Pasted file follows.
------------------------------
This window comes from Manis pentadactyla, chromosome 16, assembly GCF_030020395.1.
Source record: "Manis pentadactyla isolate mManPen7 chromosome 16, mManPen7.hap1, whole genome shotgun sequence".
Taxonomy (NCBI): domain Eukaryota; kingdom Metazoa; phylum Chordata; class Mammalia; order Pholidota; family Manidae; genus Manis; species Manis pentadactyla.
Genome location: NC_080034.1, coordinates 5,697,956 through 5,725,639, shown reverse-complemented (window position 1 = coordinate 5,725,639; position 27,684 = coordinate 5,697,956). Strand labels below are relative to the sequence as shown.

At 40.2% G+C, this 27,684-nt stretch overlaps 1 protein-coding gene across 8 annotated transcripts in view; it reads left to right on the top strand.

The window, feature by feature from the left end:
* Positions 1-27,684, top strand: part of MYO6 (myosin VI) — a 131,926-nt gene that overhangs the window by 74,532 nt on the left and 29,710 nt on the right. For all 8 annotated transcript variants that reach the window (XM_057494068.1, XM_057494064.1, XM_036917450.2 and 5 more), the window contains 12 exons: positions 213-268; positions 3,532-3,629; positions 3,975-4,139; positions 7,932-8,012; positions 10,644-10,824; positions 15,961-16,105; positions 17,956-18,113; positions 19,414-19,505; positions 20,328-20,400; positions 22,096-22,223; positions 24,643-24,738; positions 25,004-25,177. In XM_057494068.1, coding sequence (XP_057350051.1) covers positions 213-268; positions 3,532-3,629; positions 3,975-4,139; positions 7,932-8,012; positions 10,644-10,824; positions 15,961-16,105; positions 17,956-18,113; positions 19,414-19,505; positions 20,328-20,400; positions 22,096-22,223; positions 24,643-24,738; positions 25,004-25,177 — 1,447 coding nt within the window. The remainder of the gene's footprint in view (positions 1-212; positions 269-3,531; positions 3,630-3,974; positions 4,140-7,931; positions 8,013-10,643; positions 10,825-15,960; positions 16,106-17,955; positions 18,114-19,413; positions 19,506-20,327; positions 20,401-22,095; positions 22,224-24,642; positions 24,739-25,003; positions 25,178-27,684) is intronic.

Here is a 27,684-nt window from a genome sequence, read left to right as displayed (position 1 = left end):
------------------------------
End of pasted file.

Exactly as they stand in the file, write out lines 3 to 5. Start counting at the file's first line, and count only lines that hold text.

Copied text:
Taxonomy (NCBI): domain Eukaryota; kingdom Metazoa; phylum Chordata; class Mammalia; order Pholidota; family Manidae; genus Manis; species Manis pentadactyla.
Genome location: NC_080034.1, coordinates 5,697,956 through 5,725,639, shown reverse-complemented (window position 1 = coordinate 5,725,639; position 27,684 = coordinate 5,697,956). Strand labels below are relative to the sequence as shown.

At 40.2% G+C, this 27,684-nt stretch overlaps 1 protein-coding gene across 8 annotated transcripts in view; it reads left to right on the top strand.